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Looking for some advice on this neck crack repair

m-m-m

Member
Messages
688
This is an epiphone alleycat from 2000 or so. The neck has been in this condition for about 7 years or so. The strings have been kept loose to prevent any further damage and it has stayed in it's case.

I've yet to do a ton of focused research yet.If I had to guess (based on what I've read in the past), I'd assume this repair would be simply a matter of using multiple treatments of ultra thin CA, or possibly even injecting it into the crack(s) allowing it to slowly build up and then sanding the neck smooth. Appearance is not a concern - simply stability.

This is one of my friends guitars, and he has been content to let it sit for all this time. We were quoted $100 for the repair from a local luthier (after I showed him these pix) … but I'm not sure if that involves fully breaking the neck and reattaching the 2 pieces. As far as i can tell, the cracks never met the fingerboard and the binding also looks fine.









I've had some recent success with using CA, so I'm starting to think that maybe it's time to give it a shot. Although I'd be more than happy not to charge my friend for labor, he says that he'd rather pay for the supplies I need so I can perform the repair. Of course, I'd double check with him and make sure he understands that there are no guarantees here. I think I'd learn a lot and it'd be another feather in my "tech" cap.

How would you proceed? Do you think it'd be necessary to strip all the chipped poly and then refinish? Sanding smooth a CA crack repair sounds doable but refinishing a neck on a semi-hollow guitar sounds a bit out of my league at the moment. Is this kind of crack a bad place for me to start?



EDIT: If this is the kind of thing that involves making splines, then I'll have to pass …
 
Last edited:

set-up-blues

Member
Messages
47
Try removing the strings and carefully, with perhaps a thin chisel or similar tool,spread the crack and try a nice amount of the CA. Have something ready for the ooze and have a clamp ready to bring it together. If you are very quick, you can wipe off most of the overage, quickly wet sand and rub out afterward. There should be not need for splints, but, should you go that way,there really isn't much wood there for the procedure. I've done it to a
Korean Epi Les Paul with success.
 

cap47

Member
Messages
2,277
I would use Titebond II or LMI Luthier Makers Glue. CA is going to be harder to clean up and too short of working time. Thin it with water try injecting into the cracks with them slightly spread. Syringes are available from Luthier Supply Vendors online. Clean up with damp sponge and tightly clamp with cauls to keep from marring.

The neck looks like it has had a previous repair.

$100 for a luthier to fix that crack is worth it! That isn't as easy to fix as a clean break that you can glue up easier.
 

9fingers

Silver Supporting Member
Messages
8,005
++ on Titebond, Elmers Carpenter's yellow glue or LMI white glue. They will bond better to wood & are a whole lot easier to work with & clean up than CA. You can get syringes to use from a farm supply store or a drug store.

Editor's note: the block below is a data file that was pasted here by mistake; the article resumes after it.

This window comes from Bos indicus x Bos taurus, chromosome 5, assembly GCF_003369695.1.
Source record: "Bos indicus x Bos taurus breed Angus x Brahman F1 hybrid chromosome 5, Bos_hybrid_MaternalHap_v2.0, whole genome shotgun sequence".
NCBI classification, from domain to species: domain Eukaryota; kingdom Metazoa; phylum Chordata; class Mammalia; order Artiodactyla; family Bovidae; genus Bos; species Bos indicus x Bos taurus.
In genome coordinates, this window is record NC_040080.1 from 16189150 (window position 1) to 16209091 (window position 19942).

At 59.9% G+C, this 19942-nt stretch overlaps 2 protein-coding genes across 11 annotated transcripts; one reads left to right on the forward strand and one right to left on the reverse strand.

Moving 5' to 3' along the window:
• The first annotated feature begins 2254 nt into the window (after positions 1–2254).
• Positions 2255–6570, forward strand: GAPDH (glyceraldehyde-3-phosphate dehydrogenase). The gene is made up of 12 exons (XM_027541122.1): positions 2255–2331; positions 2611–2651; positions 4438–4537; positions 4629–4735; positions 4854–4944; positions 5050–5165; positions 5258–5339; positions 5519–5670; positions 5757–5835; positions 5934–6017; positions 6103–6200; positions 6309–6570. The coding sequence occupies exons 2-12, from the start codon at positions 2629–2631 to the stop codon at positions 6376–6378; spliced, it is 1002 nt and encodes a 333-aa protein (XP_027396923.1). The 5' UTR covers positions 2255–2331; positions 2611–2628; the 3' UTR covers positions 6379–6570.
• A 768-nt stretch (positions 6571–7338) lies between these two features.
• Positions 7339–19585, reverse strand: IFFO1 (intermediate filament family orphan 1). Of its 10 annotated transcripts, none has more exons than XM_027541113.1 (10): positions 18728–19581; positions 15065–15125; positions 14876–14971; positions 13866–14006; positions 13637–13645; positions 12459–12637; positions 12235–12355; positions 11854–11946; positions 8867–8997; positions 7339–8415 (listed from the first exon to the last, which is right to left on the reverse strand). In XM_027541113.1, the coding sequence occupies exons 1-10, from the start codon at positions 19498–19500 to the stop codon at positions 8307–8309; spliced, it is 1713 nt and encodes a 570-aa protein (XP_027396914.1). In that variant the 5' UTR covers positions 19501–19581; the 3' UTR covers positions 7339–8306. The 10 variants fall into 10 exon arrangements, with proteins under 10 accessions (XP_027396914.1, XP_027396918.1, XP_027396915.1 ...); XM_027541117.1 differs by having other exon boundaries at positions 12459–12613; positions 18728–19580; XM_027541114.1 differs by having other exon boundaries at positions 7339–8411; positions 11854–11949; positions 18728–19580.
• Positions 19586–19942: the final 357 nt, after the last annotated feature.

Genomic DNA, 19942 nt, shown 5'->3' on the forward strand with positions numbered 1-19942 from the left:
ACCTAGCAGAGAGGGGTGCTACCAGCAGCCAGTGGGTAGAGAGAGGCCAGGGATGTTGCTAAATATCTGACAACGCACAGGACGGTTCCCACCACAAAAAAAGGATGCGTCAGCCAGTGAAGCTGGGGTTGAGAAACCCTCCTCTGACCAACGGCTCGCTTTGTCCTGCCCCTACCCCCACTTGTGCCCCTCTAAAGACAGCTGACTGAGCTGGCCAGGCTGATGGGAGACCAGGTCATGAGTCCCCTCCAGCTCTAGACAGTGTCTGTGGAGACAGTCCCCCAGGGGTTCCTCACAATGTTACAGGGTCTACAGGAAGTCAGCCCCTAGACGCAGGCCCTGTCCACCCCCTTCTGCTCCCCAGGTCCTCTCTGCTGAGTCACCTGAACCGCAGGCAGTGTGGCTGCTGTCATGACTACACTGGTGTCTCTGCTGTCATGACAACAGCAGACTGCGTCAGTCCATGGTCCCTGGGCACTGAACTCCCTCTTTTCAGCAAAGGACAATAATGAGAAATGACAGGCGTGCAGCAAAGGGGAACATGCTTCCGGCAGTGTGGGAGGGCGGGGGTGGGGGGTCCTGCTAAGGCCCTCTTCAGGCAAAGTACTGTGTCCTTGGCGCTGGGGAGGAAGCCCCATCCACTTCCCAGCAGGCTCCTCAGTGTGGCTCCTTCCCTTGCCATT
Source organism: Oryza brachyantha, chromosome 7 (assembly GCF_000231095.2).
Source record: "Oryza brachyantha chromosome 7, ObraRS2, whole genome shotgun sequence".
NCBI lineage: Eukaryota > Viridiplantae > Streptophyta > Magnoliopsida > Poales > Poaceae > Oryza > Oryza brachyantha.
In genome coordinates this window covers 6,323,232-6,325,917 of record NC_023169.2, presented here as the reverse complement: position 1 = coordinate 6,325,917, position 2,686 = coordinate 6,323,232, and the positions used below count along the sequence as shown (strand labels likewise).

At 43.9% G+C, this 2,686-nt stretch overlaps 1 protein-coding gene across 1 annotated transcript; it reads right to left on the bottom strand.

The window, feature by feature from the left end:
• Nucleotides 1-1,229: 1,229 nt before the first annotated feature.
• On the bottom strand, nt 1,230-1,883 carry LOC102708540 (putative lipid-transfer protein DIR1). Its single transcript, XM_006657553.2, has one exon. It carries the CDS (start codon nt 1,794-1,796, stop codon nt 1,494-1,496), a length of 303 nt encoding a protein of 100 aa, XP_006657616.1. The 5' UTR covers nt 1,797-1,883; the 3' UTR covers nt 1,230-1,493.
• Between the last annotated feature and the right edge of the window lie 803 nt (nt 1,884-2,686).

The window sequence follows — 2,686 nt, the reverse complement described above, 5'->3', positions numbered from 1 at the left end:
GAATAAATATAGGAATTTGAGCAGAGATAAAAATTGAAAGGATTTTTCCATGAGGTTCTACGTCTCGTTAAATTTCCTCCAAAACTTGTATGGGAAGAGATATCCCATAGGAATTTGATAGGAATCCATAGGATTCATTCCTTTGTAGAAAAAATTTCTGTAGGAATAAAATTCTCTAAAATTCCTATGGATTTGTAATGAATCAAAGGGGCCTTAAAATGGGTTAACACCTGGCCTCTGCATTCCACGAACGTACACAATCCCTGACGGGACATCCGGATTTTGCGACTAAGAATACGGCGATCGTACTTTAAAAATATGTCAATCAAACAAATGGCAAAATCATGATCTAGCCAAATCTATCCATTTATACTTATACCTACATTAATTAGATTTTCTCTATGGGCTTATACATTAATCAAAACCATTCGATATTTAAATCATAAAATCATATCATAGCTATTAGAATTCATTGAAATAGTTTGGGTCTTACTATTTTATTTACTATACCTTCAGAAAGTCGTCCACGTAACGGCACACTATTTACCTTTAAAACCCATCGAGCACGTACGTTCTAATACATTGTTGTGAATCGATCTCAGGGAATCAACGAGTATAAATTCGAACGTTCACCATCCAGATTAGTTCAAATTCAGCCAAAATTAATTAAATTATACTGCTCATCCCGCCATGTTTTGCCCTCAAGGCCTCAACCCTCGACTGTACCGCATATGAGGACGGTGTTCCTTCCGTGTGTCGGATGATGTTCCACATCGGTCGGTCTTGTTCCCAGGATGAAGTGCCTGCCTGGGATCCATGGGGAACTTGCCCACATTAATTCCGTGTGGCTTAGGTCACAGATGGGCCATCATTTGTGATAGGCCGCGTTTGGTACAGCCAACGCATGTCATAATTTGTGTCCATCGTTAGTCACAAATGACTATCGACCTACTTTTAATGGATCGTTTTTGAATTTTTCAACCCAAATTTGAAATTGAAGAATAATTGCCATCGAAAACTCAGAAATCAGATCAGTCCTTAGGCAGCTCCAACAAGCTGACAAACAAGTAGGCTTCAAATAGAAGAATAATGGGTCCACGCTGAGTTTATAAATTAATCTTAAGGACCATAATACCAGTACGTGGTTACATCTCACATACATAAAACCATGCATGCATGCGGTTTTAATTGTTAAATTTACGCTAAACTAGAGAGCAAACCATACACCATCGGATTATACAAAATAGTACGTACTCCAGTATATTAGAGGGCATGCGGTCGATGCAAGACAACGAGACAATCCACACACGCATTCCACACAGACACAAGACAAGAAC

That may not be an easy fix. The trick will be getting glue well into the crack. If you just get the surface & it dries, you've only made it harder. If the crack won't flex open enough to get some glue in there I would pay a pro.
 

m-m-m

Member
Messages
688
The neck looks like it has had a previous repair.

$100 for a luthier to fix that crack is worth it! That isn't as easy to fix as a clean break that you can glue up easier.
I don't know if you're referring to the discoloration below the break but that has been there since the day it was bought new from Chicago Music Exchange. I assumed that the neck was simply made out of 2 pieces of wood to accommodate the angled back headstock. Many guitars I've seen are that way but the joint is much closer to the headstock. I can think of a few reasons why the joint may have been moved (less vulnerable spot/may have been more cost effective), but it's a Korean guitar so I doubt that it would've been repaired like that before it was sold new.

Yeah, I'm on the fence - on the one hand this would be a good learning experience and a chance to save a friend some money, but you're right - it does seem to be a pretty complex break. Hmmm - any other thoughts com anyone?
 

B. Howard

Member
Messages
1,211
CA would be a bad choice, you could lock up the truss rod that way. As pointed out this is not a simple break. $100 sounds right for a structural repair, Fixing the finish is a whole other matter. These Epi's have a really thick poly finish which could start to flake and peel with time and play if it is not addressed. You can see how badly the finish shattered around the break in the one pic. Not to be discouraging but this should most likely not be your first head break repair. Done badly it will very difficult if not impossible to re-repair.

P.S. that is not a previous repair, that is the scarf joint. It is how the neck was made.
 

cap47

Member
Messages
2,277
Titebond Original, not 2. 2 has no place in guitars.
I stand corrected Type I white. Non-creep glue. I get confused easy with Titebond that is why I chose LMI for mine. It is formulated for instruments.
 




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